I first started teaching The Inner Arts in 2005 as a place in Alexandria, VA for offering workshops to all people in the Washington, D.C. area. Soon Meetup groups were added to the offerings. Then blogs, and somewhat more recently, videos. More is on the way (hint: courses and Webinars).
What are the inner arts?
They are the special skills we note in others who have abilities of greater:
introspection, effectiveness, creativity, positivity, imagination, resilience, confidence, wellness, inner and outer awareness, and productivity. They include:
-developing better thinking
-making our minds focus
-communicating with our imagination
-listening to our body signals
-holding our attention to release stress and pain
-embracing goals and hard work
-seeing from a bigger perspective and a longer time
….and a lot more. Much more.
Who studies the inner arts?
It varies. Some study for the powers of creativity and productivity. Others want to make a deeper connection to themselves and to others in their lives. Some come to improve business skills, others to reach personal goals such as writing a book or being a better photographer, and some for enhancing spiritual pursuits.
How are the inner arts studied?
As incredible as each of these skills are, they can be systemically studied and are being done so by many people in all walks of life. Each requires guidance the first few times we try them and we need to be taught the specific steps of each skill. We also need to learn how the skills fit into a life, when they are best used, and how to avoid overuse.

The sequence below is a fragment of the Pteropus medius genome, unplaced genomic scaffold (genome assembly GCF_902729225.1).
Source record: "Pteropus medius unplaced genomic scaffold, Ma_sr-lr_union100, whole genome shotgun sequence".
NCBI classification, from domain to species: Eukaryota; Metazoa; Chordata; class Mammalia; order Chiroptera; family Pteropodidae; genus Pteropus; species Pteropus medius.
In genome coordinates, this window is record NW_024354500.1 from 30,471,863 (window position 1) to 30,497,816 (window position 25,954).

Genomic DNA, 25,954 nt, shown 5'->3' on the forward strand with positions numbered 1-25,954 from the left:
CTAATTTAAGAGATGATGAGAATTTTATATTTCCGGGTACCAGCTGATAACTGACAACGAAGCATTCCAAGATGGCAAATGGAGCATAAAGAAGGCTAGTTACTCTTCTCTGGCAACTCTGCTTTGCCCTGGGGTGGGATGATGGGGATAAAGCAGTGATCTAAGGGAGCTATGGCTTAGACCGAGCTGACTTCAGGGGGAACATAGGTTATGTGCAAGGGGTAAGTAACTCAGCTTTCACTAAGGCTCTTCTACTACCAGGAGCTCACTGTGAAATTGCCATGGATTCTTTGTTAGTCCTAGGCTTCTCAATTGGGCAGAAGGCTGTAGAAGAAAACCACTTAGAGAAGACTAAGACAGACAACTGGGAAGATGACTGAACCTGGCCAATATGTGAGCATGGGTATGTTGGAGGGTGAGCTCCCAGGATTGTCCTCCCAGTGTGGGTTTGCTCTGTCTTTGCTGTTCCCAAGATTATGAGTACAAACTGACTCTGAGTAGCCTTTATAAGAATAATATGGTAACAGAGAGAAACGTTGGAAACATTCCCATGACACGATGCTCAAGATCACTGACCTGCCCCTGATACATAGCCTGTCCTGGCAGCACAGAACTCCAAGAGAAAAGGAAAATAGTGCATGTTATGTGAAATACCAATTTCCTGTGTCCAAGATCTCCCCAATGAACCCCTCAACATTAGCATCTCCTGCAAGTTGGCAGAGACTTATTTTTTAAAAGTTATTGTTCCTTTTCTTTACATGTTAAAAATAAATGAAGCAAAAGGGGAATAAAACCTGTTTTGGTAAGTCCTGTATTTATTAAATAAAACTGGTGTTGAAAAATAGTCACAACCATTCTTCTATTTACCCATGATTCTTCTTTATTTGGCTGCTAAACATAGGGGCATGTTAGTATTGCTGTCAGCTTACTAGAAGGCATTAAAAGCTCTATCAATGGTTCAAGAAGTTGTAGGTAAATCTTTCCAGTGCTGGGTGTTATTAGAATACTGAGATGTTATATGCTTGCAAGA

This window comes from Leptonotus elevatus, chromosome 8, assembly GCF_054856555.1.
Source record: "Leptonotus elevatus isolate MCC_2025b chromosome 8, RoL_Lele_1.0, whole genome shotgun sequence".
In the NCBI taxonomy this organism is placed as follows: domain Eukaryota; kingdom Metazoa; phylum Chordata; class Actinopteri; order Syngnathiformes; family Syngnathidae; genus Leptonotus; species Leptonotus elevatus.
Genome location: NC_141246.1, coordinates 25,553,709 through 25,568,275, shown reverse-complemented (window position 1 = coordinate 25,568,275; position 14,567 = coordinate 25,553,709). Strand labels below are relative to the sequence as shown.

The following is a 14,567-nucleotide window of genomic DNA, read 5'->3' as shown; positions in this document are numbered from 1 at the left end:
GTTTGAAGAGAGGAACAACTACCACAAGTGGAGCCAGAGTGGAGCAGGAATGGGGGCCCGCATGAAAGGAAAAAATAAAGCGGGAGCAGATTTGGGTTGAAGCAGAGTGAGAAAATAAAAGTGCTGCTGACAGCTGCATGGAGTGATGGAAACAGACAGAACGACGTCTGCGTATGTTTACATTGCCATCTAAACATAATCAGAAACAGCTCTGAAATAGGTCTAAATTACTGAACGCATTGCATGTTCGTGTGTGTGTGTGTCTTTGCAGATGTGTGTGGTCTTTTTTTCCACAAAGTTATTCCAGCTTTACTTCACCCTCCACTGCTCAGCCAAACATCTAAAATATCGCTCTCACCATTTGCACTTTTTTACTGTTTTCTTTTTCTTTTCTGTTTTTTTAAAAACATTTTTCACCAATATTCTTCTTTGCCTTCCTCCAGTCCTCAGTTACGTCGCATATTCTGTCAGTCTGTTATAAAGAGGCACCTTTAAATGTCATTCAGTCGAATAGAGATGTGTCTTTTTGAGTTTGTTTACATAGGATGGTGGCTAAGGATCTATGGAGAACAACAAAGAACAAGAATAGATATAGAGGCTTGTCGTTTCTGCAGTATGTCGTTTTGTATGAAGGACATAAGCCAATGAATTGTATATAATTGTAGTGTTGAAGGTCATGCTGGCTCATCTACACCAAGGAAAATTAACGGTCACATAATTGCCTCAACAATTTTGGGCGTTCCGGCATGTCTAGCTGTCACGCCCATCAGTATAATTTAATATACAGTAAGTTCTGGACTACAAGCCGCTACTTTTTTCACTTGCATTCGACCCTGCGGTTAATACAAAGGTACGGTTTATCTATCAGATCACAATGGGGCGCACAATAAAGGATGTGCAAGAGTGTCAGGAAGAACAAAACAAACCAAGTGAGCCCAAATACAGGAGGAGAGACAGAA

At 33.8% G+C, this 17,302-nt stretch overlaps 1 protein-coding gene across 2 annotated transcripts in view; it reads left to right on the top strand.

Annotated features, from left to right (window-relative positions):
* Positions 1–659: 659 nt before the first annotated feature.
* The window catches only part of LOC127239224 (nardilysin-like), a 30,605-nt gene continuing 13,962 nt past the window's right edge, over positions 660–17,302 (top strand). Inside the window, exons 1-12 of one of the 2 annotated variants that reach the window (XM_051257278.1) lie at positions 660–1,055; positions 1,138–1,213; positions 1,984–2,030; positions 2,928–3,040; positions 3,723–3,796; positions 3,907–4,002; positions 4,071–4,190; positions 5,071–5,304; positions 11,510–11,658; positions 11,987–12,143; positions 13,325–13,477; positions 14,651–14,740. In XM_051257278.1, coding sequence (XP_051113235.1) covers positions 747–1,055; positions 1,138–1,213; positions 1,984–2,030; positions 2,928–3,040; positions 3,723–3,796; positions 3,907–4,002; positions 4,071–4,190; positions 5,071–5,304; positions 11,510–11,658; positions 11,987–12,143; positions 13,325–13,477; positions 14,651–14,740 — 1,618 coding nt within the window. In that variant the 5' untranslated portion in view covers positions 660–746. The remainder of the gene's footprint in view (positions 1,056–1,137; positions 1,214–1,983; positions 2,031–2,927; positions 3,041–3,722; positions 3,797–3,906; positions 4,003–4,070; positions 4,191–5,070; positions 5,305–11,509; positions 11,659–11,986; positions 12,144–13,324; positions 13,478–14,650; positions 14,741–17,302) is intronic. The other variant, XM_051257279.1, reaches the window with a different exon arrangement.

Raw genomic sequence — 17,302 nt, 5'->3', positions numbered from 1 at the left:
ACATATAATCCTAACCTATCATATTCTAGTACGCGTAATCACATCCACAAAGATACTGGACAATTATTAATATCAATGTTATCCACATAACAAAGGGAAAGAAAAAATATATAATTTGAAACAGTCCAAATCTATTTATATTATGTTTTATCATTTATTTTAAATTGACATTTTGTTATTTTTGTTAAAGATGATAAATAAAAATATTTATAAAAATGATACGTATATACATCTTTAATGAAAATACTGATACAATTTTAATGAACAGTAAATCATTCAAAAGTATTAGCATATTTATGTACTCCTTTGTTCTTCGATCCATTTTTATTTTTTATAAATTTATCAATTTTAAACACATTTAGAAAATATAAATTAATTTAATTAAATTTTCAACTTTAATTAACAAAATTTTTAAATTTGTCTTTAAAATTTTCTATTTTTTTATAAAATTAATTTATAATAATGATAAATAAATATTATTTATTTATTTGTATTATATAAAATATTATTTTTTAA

The inner arts can be studied, but they also must be practiced.
Practice (regular practice) is the only way to activate these skills and make them ready for use. A large part of training in the inner arts is learning how, where, and when to practice to get the best and fastest results.
Who is doing the teaching?
Since 1989 I have been teaching small groups on a variety of topics all around inner arts.
While most people can benefit from doing the sort of inner work our classes provide, it should not be considered a replacement for therapy provided by health professionals such as psychotherapists or psychiatrists. We are not psychotherapists or psychiatrists. We have had training in what we do or follow a path of careful study, but we can not provide the care that only a health care professional can.